How to Build a Fire

Posted on
December 16, 2015 by

Knowing how to make a fire is one of the fundamental skills of survival.  Regardless of whether you are lost in the woods, camping with friends or
trying to keep warm after a storm has destroyed your home, knowing how to start and maintain a fire is an important part of the survival equation.

You will need 3 things to get a fire going and keeping it at a healthy burn level:

The first of these is an ignition source. The most portable fire starters are waterproof matches and butane lighters. Both of these items should be present in each and every survival kit you bring on your travels. It is an important survival technique to have more than one method of fire ignition available to you in your kit, in case something happens to your primary fire starter. If for some reason you find yourself separated from your kit, or have reached the end of your butane or match supply, then you can use alternative fire starters made from common materials such as batteries and steel wool. By taping together the positive and negative terminals of two AA batteries, and then connecting the exposed terminals together with fine grade steel wool, you can superheat the steel to the point where it will readily ignite dry tinder. Also, having flint and a knife is essential in a wilderness survival kit. If you’re more of a Tom Hanks type as opposed to a MacGyver type, you can use the old spindle and fireboard technique (better know as rubbing two sticks together).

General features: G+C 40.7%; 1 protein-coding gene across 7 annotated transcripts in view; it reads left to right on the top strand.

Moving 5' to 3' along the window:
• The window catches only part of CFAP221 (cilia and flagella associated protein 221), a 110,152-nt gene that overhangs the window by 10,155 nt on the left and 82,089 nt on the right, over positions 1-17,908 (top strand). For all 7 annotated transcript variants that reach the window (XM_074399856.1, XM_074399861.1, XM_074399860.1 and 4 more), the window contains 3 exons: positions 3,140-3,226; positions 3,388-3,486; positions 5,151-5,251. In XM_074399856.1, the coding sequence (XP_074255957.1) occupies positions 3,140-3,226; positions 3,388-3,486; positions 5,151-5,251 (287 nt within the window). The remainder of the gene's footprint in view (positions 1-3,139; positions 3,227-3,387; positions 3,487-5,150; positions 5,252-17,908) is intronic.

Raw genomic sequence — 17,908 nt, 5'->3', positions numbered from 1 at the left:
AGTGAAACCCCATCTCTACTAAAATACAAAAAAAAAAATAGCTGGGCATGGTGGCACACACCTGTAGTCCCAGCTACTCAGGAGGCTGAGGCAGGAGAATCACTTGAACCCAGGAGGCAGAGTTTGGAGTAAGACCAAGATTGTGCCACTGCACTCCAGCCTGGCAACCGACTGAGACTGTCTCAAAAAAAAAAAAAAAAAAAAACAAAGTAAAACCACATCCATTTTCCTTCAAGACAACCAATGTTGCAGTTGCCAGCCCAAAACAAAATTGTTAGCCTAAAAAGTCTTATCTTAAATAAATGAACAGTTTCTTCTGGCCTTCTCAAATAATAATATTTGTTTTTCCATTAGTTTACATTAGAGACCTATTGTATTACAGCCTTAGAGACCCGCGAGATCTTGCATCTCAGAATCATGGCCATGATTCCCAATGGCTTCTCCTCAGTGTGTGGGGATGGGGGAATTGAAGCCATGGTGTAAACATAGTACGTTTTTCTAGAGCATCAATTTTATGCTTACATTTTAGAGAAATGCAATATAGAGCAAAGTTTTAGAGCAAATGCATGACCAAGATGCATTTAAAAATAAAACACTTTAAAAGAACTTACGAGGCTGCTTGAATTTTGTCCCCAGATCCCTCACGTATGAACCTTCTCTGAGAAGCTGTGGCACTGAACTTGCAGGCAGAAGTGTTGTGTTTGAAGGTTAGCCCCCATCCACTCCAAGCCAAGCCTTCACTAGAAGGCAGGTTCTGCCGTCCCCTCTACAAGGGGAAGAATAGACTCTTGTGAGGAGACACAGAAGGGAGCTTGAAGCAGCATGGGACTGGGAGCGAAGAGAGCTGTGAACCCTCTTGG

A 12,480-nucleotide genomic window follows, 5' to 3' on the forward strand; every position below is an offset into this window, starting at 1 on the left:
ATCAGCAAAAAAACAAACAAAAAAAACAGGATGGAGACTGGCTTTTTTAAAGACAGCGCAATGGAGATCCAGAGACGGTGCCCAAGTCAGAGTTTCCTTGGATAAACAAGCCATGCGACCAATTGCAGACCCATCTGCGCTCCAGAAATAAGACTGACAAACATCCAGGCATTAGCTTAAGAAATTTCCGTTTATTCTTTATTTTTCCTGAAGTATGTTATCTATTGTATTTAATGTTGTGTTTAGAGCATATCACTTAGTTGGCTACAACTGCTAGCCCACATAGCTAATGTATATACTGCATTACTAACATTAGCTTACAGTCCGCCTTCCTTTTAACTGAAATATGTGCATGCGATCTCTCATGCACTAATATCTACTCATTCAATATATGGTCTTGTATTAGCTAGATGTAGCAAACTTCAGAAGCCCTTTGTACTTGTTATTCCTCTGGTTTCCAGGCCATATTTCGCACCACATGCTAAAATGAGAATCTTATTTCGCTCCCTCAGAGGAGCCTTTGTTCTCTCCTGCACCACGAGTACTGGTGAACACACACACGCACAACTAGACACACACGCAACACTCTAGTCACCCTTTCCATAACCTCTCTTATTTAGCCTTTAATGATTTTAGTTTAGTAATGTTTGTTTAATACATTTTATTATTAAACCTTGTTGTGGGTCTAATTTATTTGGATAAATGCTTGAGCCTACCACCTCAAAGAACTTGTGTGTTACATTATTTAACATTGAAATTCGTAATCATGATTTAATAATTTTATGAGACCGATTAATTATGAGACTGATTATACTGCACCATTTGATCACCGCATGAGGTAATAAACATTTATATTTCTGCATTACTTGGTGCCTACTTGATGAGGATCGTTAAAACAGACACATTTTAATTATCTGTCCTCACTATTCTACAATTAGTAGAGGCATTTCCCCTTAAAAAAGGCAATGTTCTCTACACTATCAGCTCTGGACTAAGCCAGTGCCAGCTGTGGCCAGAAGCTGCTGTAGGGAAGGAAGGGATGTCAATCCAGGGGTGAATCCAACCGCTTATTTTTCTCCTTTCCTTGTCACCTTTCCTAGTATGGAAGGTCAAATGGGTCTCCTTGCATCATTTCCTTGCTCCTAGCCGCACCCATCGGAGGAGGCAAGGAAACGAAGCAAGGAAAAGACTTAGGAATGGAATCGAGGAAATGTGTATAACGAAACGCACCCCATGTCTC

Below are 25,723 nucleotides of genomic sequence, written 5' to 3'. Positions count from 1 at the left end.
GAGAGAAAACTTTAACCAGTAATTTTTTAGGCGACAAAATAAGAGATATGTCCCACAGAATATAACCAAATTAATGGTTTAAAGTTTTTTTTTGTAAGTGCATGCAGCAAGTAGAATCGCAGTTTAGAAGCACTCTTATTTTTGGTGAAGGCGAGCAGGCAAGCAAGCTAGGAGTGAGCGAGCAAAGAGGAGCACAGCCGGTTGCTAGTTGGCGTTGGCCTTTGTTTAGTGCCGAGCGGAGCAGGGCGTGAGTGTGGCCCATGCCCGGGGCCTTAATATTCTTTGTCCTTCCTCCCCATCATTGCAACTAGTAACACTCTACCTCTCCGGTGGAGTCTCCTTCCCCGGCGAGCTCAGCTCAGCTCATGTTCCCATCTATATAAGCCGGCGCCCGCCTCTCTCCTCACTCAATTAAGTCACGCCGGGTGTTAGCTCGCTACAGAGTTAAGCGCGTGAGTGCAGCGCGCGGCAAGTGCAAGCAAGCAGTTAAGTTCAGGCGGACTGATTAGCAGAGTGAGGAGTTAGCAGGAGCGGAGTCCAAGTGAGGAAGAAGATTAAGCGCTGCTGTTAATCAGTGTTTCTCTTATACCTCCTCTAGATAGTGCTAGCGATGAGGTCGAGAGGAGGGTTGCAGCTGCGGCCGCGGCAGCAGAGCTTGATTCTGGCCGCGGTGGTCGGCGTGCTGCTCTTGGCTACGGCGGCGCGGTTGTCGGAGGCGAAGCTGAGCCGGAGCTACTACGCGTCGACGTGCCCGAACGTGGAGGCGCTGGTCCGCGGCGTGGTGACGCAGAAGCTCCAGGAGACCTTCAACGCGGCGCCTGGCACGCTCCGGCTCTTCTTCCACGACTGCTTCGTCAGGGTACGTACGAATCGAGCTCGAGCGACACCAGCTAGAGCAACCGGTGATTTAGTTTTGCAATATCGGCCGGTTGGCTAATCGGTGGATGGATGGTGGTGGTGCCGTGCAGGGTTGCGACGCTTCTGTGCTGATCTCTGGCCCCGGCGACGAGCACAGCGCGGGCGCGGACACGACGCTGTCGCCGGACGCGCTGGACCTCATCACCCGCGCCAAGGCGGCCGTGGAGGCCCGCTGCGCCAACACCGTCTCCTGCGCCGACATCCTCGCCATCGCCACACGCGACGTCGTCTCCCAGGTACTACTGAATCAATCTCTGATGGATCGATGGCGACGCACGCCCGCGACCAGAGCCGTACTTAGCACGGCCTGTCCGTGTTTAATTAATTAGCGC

• Friction method of Fire Starting: Starting a fire with simply friction is, well, really hard. Be prepared for the most emotional firestarting experience of your life. First, find a dry, rounded stick (spindle) and a dry flat piece of wood. Cut a groove lengthwise down the wood and place your tinder nest at the bottom. Then, sub your spindle up and down the groove quickly to try and get a spark into your tinder nest. There are other variations of the friction methods as well. The most important thing to remember is to have your tinder nest ready and a supply of kindling nearby to feed your fire after it is started.
  • LENS Method of Fire Starting: Again, this method is not the easiest. You will need a lens of some sort, glasses, magnifying glass, mirror, etc. Simply focus sunlight from the sun through the lens in the smallest point possible onto the tinder nest.

The next step is to provide tinder and kindling to help your fire catch. Tinder is the term for small, dry flammable objects that will readily
catch fire. Some good examples of tinder are lint or fluff from clothing, dry twigs, dry pine needles, paper or dry grass and plants. Tinder doesn’t burn very long, which is why you need to combine it with kindling. Kindling is the term for the small, thin pieces of wood that you can use to get your main fire fuel to catch. Kindling has a large surface area and a low internal volume, making it burn hot enough to set the main fuel on fire – smaller logs usually do the trick.

The fire’s fuel is the final component of the fire pyramid. The most frequent fuels used are wood or coal, but thick books and upholstery such as seat cushions will also serve the purpose. Make sure that you have gathered enough fuel to keep the fire burning as long as you need it to – it will be difficult to venture out into the dark to search for more fuel by the dying light of your fire if you run out.  It is better to gather and stockpile too much wood than to not have enough.

You will need to protect your fire from water and wind, both of which can put an early end to combustion, especially if it is just beginning to catch. Wind can also blow embers out of the fire and onto other flammable materials such as tents, clothes and dried grass, so be wary of the weather and your choice of fire location. Once a fire has died down to just glowing coals, it can still provide a good source of warmth over the course of the night.